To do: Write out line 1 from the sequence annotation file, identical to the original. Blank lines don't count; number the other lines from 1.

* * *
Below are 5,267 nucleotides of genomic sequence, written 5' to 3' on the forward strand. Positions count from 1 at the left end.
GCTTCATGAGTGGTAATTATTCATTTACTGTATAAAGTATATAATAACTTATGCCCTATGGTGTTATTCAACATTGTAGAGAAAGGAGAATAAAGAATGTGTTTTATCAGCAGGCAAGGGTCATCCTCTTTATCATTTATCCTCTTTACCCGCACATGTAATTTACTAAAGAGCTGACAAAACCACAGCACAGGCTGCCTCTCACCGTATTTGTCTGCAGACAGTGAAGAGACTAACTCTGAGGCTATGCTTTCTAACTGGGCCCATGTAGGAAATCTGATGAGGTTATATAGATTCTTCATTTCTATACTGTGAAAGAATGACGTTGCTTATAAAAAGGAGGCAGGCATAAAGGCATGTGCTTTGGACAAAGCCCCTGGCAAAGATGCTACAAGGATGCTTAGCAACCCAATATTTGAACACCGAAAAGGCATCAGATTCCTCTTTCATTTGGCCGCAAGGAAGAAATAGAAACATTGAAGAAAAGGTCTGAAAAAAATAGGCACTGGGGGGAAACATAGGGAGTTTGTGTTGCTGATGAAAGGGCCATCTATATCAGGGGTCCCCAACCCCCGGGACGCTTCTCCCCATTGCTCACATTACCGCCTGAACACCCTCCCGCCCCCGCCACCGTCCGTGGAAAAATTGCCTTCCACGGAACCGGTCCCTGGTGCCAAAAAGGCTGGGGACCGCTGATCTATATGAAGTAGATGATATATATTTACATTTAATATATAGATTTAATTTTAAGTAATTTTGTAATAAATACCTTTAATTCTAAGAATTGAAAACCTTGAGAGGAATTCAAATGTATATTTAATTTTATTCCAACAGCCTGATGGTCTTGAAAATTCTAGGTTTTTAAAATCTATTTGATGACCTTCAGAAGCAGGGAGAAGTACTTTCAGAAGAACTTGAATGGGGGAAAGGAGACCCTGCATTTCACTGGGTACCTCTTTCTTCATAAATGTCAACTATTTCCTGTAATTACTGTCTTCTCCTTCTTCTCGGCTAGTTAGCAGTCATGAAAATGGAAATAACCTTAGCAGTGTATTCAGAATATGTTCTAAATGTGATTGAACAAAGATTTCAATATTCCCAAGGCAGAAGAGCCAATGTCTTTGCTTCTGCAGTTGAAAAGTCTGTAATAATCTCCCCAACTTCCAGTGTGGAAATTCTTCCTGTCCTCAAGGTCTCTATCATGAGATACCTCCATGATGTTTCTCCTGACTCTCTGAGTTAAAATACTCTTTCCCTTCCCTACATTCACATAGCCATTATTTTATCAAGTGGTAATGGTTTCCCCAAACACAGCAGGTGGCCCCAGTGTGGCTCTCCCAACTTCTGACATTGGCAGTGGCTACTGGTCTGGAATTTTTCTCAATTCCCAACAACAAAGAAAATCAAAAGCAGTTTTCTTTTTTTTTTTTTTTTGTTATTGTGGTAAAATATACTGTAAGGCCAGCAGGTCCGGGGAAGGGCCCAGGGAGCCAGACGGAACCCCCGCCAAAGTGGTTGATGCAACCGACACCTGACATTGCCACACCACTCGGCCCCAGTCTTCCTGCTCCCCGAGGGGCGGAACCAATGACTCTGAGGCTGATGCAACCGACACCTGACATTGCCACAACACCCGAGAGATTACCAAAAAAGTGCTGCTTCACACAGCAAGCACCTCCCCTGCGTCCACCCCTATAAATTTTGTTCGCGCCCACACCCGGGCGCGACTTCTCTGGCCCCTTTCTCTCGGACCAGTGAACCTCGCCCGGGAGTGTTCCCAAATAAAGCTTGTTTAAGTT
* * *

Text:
Below are 5,267 nucleotides of genomic sequence, written 5' to 3' on the forward strand. Positions count from 1 at the left end.